China troops used “microwave” weapons during the Himalayan stand-off with Indian soldiers to force them to withdraw, Jin Canrong, a professor in Beijing told his students. The weapon burned the Indian soldier’s human tissue and “turned the mountain tops into a microwave oven,” said the professor.
“Those occupying the hilltops all began to vomit,” soon after the weapons were deployed, Jin told his students.
“They couldn’t stand up, so they fled. This was how we retook the ground,” Jin further explained. The decision to use microwave weapons was taken because of the high altitude. It heats up the water under the skin to high temperatures, and also causes nausea, headaches, and vomiting.
The weapons were deployed after a deadly face off between Chinese and Indian soldiers in June of this year, which killed 20 Indian soldiers as a consequence, reported The Times. It was the first time in 53 years that the two nuclear-armed forces came so close to war, that too in the world’s highest-altitude battlefield.
China’s alleged use to the weapon would be the first time it has ever been used in a battlefield. The Poly WB-1 was displayed in 2014, during an air show, after which it was given to Chinese naval forces.
Although the radiation used in the weapons is in millimeter waves instead of microwaves, they get the name “microwave” weapons because of their similar effect to the type of oven.
India rejects China’s claims
India denies China’s claims of using “microwave” weapons on Indian soldiers, calling it “fake news”. It also said that its “soldiers are still there.”
Indian officials are convinced that this alleged use of the weapons is “pure and poor psyops from China.” They also assured that Indian soldiers will stay put in the disputed border region.
The two countries have moved tens of thousands of troops and weapons into the high-altitude region after a violent clash in June left 20 Indian soldiers dead and an unknown number of Chinese casualties. Several rounds of talks have failed to significantly ease tensions.
The recent clashes between China and India are a manifestation of long-standing tensions between the two nuclear-armed neighbors, according to an expert on South Asian geopolitics.
“The Himalayan border problem between Pakistan, India, and China is not a new issue – it goes back at least 70 years,” Umit Alperen, a researcher and professor, said in an online discussion with Cemal Demir, head of the Istanbul-based South Asia Strategic Research Center (GASAM).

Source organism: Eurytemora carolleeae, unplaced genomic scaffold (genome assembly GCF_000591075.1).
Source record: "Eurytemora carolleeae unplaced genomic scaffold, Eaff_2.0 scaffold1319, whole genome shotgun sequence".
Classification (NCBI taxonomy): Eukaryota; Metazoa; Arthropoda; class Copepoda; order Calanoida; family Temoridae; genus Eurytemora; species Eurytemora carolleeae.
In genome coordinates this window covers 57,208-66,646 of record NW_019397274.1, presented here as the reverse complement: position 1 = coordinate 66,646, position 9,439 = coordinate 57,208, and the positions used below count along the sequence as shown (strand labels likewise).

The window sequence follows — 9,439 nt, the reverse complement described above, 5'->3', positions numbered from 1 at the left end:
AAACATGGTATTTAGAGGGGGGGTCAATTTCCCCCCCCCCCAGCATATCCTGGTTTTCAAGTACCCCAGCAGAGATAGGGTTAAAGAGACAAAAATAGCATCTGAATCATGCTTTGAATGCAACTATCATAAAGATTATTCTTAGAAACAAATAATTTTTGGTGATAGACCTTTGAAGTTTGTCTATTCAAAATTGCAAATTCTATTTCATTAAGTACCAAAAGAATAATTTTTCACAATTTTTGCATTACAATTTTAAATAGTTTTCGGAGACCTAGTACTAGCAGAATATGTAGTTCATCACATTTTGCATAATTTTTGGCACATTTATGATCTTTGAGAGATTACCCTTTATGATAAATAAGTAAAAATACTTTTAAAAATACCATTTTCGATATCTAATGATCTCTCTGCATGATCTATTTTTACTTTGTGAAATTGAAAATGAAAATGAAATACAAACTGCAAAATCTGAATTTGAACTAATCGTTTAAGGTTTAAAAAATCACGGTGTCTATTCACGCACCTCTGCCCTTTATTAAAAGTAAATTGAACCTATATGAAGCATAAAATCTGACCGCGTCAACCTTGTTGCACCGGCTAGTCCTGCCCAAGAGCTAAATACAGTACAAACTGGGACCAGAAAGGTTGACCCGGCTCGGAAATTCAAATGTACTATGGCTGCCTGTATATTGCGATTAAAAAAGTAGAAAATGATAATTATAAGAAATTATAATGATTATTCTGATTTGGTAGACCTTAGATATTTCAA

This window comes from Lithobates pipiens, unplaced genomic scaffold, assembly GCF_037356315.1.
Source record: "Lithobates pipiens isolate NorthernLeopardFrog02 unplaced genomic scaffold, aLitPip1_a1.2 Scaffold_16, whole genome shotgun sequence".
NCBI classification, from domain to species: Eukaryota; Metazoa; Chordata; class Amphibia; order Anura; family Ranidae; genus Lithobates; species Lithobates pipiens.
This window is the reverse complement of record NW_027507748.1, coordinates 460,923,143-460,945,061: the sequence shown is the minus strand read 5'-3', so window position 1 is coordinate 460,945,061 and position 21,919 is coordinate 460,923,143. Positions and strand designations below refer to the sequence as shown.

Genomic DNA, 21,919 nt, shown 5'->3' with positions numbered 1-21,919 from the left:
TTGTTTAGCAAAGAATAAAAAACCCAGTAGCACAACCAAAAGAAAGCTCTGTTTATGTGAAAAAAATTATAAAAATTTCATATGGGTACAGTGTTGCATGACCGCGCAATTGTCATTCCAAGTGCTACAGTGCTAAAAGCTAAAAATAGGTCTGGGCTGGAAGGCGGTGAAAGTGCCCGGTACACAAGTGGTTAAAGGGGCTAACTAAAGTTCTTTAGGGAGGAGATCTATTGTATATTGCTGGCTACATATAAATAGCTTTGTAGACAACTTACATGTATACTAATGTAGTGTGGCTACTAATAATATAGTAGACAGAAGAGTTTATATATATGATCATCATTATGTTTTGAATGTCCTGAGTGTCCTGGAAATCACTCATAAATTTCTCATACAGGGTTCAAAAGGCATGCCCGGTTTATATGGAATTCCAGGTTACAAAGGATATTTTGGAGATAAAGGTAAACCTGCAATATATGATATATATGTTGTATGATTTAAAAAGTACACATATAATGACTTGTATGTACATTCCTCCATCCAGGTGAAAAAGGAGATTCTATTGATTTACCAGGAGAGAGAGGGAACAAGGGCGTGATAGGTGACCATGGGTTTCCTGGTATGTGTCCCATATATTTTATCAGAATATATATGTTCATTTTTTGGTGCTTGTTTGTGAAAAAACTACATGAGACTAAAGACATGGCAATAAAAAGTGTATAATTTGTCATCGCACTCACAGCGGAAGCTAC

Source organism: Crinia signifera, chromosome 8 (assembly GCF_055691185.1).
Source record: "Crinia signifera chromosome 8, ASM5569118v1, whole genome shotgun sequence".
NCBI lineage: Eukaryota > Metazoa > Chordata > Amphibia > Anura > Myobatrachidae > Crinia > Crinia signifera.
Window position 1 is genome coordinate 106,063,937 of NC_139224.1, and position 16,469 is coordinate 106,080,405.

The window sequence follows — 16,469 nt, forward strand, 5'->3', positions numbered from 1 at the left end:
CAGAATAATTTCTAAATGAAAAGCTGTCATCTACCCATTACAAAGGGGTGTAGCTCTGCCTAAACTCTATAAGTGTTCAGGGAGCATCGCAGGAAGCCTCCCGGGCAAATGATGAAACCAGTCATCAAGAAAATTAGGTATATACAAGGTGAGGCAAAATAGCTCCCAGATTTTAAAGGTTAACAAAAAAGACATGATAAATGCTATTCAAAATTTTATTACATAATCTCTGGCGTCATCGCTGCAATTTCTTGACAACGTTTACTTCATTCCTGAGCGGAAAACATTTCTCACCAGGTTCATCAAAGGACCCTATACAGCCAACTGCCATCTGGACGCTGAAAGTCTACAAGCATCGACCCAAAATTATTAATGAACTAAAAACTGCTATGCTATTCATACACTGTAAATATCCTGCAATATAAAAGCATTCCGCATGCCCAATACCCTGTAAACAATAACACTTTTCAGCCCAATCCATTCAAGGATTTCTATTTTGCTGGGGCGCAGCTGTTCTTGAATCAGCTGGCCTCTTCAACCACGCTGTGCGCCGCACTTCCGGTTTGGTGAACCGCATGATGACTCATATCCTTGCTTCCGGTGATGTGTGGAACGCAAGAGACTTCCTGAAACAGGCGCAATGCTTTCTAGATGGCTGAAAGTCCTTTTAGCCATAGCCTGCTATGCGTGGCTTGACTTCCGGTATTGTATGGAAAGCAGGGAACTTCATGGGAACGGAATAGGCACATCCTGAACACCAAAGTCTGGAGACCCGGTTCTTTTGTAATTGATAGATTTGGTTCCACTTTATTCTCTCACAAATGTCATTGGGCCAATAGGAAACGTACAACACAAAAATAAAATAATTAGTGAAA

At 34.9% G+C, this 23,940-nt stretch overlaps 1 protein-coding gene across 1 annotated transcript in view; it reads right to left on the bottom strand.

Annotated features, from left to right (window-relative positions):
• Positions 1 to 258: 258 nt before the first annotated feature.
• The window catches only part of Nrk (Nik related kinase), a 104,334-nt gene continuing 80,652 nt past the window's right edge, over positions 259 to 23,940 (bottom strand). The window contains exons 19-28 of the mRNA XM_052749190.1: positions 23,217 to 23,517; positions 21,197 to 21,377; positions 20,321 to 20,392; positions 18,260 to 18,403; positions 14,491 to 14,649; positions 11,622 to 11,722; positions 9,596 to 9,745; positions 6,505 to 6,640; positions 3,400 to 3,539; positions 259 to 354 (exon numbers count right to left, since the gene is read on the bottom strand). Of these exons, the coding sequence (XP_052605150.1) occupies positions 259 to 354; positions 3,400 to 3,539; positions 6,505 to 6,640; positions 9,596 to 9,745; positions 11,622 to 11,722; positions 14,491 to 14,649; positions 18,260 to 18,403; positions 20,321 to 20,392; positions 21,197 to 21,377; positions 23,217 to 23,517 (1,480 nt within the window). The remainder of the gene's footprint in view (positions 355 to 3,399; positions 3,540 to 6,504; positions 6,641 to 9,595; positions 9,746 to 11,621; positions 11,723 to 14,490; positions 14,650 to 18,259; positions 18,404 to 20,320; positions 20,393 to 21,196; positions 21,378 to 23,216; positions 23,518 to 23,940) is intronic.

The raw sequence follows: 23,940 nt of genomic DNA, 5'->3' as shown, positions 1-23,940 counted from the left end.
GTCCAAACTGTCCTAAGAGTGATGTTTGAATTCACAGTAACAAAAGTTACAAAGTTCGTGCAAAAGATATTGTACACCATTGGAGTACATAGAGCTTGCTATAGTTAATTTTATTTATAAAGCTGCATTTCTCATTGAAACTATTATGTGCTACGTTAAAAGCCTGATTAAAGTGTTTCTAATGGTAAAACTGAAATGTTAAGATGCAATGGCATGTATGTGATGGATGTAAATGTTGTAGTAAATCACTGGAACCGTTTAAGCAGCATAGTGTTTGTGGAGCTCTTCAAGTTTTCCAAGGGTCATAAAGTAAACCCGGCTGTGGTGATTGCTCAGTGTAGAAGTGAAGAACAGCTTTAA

“With the [coronavirus] pandemic, economic problems have increased in all countries. In order to preserve their power, governments worldwide have started using a populist and nationalistic discourse in domestic policies, which is also reflected in their foreign policies,” he said.
The escalation between Beijing and New Delhi, he added, has proven that relations between Asia’s major powers are “on thin ice amid a changing and more chaotic global system.”
China does not recognize Ladakh union territory
The spokesperson for the Chinese Foreign Ministry, Zhao Likjian, announced that China does not recognize the Ladakh Union Territory which is illegally set up by India. The spokesperson was addressing a press briefing in Beijing.
“First, I want to make it clear that China does not recognize the Ladakh Union Territory, illegally set up by the Indian side and Arunachal Pradesh,” he said during his regular briefing. “We stand against the development of infrastructure facilities, aimed at military contention along the border area, ” he added.
Zhao further pointed out that for some time, the Indian side had been ramping up infrastructure development along the border and stepping up a military deployment that he claimed was the root-cause for the tensions between the two sides.
“We urge the Indian side to earnestly implement our consensus and refrain from actions that might escalate the situation and take concrete measures to safeguard peace and tranquility along the border,” he added. The new bridges will facilitate faster movement of troops and weapons closer to the border, he claimed.